Back in early March, I wrote a commentary about the biggest factors that would determine the 2019 FC Dallas season. The regime change in Frisco was, of course, the biggest thing on everyone’s mind – a new head coach, a new technical director, a new head of soccer operations, and a doubling down on the FCD Academy to produce talent. But beyond that in the piece, I broke down five areas of concern for 2019.
Los Toros ended up finishing 7th in the West earning the last playoff spot. An average season then, but perhaps that’s good given the number of teenagers running around the pitch.
How did FCD get there? Let’s look back at those five areas of concern and see how they affected the team.
1. Growth of the Midfield
FCD mostly returned their back four, goalkeeper, and front three for 2019. In midfield, however, the pieces were new to the club and/or inexperienced.
Carlos Gruezo, the one returning starting piece, was fantastic as the 6 right up until he got sold. Bryan Acosta was pretty good, but not great, as the linking-8. In the second half of the season, he became the 6 and while he performed better than I expected, it wasn’t up to the Gruezo standard.
At the time, the other 8-spot in midfield – FCD was trying to use dual 8s in the spring – was a battle between Jacori Hayes and Paxton Pomykal. Pomykal proved to be a force as the “free-8” over the first half of the season, earning an All-Star game selection. The second half? Not as much. Injuries, other player’s performances, and coach selections shifted Pomykal to a supporting role. Hayes spent most of the season as a pure depth piece.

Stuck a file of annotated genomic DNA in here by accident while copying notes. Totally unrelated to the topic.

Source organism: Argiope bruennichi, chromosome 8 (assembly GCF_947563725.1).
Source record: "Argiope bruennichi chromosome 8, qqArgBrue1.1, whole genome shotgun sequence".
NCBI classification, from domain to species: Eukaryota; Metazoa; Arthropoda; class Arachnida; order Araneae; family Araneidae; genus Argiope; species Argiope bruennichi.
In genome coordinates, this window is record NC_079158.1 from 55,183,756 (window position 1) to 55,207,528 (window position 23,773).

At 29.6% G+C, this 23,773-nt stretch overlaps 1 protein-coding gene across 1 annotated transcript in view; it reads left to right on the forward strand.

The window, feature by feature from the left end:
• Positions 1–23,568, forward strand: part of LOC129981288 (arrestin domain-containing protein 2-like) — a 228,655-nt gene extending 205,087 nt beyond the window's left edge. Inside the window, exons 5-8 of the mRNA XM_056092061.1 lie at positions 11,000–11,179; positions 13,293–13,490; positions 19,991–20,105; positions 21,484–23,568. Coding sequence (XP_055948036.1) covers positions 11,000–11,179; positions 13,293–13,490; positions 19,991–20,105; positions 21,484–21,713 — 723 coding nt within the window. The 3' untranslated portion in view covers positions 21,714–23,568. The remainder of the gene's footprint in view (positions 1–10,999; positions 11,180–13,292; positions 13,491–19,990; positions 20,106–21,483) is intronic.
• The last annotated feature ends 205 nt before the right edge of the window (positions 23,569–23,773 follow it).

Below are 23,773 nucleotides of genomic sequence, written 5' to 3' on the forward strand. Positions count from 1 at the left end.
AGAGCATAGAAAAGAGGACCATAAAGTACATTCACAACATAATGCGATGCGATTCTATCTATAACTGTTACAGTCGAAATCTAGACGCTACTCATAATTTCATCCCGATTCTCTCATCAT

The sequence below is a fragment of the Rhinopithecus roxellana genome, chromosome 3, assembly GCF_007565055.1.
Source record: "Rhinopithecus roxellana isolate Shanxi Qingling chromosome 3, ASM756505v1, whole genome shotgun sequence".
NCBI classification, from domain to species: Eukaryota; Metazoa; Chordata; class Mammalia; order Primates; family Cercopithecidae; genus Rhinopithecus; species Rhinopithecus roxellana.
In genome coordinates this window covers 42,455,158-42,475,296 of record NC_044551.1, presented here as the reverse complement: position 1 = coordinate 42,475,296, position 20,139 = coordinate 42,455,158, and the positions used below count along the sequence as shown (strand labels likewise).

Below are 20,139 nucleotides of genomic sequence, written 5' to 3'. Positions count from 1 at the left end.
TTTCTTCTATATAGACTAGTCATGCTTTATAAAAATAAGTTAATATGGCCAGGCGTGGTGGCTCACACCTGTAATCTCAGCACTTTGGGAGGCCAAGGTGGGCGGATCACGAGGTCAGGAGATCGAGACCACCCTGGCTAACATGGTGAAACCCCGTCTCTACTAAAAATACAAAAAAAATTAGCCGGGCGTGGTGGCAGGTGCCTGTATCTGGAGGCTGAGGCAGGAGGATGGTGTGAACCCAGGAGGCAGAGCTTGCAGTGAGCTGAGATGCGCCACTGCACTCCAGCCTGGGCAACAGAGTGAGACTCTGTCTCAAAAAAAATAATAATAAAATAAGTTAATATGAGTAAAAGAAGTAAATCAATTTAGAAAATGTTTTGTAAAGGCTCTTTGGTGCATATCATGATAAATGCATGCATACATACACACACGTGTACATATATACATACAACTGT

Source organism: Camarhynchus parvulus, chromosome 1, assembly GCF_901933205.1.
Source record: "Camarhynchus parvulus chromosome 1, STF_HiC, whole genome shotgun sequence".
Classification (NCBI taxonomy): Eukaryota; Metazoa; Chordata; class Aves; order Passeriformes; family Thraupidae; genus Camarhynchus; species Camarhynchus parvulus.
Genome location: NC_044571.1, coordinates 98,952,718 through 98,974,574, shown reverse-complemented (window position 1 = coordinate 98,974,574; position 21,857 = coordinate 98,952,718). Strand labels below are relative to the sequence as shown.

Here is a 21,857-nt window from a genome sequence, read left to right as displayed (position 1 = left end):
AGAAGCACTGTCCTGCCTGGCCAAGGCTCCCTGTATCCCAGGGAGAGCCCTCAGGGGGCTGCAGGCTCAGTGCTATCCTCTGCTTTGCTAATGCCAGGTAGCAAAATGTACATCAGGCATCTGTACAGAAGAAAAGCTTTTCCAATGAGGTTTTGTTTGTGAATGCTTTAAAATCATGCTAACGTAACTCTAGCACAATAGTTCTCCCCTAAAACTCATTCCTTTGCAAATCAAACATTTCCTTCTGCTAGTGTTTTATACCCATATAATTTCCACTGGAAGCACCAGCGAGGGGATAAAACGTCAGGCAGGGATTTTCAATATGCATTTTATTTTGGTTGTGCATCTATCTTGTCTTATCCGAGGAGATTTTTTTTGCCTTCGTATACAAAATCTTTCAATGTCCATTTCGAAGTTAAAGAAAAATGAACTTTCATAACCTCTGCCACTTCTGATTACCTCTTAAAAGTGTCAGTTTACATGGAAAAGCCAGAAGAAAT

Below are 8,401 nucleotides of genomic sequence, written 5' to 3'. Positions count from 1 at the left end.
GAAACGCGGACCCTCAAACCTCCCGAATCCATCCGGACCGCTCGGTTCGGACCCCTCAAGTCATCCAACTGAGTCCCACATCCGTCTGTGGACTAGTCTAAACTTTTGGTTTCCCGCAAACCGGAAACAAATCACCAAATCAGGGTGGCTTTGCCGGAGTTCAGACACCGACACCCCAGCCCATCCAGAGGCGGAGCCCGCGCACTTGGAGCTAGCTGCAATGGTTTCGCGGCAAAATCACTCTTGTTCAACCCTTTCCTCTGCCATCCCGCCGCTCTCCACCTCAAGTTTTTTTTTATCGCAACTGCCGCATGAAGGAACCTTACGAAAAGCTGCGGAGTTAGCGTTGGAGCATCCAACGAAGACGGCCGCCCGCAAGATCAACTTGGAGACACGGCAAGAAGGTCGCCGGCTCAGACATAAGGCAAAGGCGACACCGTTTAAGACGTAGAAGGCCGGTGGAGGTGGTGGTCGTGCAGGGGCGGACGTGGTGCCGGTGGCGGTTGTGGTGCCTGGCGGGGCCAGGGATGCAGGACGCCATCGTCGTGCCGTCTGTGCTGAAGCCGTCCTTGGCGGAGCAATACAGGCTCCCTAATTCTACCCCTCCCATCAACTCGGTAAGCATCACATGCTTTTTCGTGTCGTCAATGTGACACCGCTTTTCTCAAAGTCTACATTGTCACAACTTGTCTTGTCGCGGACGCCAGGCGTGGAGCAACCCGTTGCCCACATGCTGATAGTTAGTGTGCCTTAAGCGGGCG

Two players I didn’t even talk about in the midfield in preseason became consistent presences in the second half in more of a traditional 6-8-10 look. Once Acota moved to the 6, Brandon Servania took over the 8-spot and earned his starts with some fantastic performances. Jesus Ferreira became the go-to 10, albeit one with defensive, high-press responsibilities.
Two players who saw some early season playing time didn’t factor down the stretch: Edwin Cerrillo and Thomas Roberts.
Over the course of the season, FCD’s young midfield – as I predicted – struggled to break down a low block. They did improve over time, Ferreira being a big part of that; but still, room to grow in this regard. Creating better scoring opportunities, getting the ball into feet in the box, also improved over the year. But like everything else, it can be better.